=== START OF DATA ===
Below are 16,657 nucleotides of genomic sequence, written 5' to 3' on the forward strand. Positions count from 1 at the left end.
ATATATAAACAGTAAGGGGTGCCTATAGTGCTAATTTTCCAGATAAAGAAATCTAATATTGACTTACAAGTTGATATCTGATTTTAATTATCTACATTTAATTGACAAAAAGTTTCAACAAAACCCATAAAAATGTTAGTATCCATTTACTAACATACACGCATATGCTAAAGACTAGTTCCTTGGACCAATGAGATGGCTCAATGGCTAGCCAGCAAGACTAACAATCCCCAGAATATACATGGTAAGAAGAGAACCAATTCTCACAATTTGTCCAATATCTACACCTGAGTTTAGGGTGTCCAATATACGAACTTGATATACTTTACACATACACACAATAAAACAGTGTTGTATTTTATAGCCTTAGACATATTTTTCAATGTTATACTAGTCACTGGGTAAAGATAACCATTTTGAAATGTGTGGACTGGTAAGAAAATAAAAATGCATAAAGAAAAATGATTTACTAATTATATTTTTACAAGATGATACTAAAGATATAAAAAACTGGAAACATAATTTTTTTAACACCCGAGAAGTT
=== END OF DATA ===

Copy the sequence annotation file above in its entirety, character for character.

Below are 16,657 nucleotides of genomic sequence, written 5' to 3' on the forward strand. Positions count from 1 at the left end.
ATATATAAACAGTAAGGGGTGCCTATAGTGCTAATTTTCCAGATAAAGAAATCTAATATTGACTTACAAGTTGATATCTGATTTTAATTATCTACATTTAATTGACAAAAAGTTTCAACAAAACCCATAAAAATGTTAGTATCCATTTACTAACATACACGCATATGCTAAAGACTAGTTCCTTGGACCAATGAGATGGCTCAATGGCTAGCCAGCAAGACTAACAATCCCCAGAATATACATGGTAAGAAGAGAACCAATTCTCACAATTTGTCCAATATCTACACCTGAGTTTAGGGTGTCCAATATACGAACTTGATATACTTTACACATACACACAATAAAACAGTGTTGTATTTTATAGCCTTAGACATATTTTTCAATGTTATACTAGTCACTGGGTAAAGATAACCATTTTGAAATGTGTGGACTGGTAAGAAAATAAAAATGCATAAAGAAAAATGATTTACTAATTATATTTTTACAAGATGATACTAAAGATATAAAAAACTGGAAACATAATTTTTTTAACACCCGAGAAGTT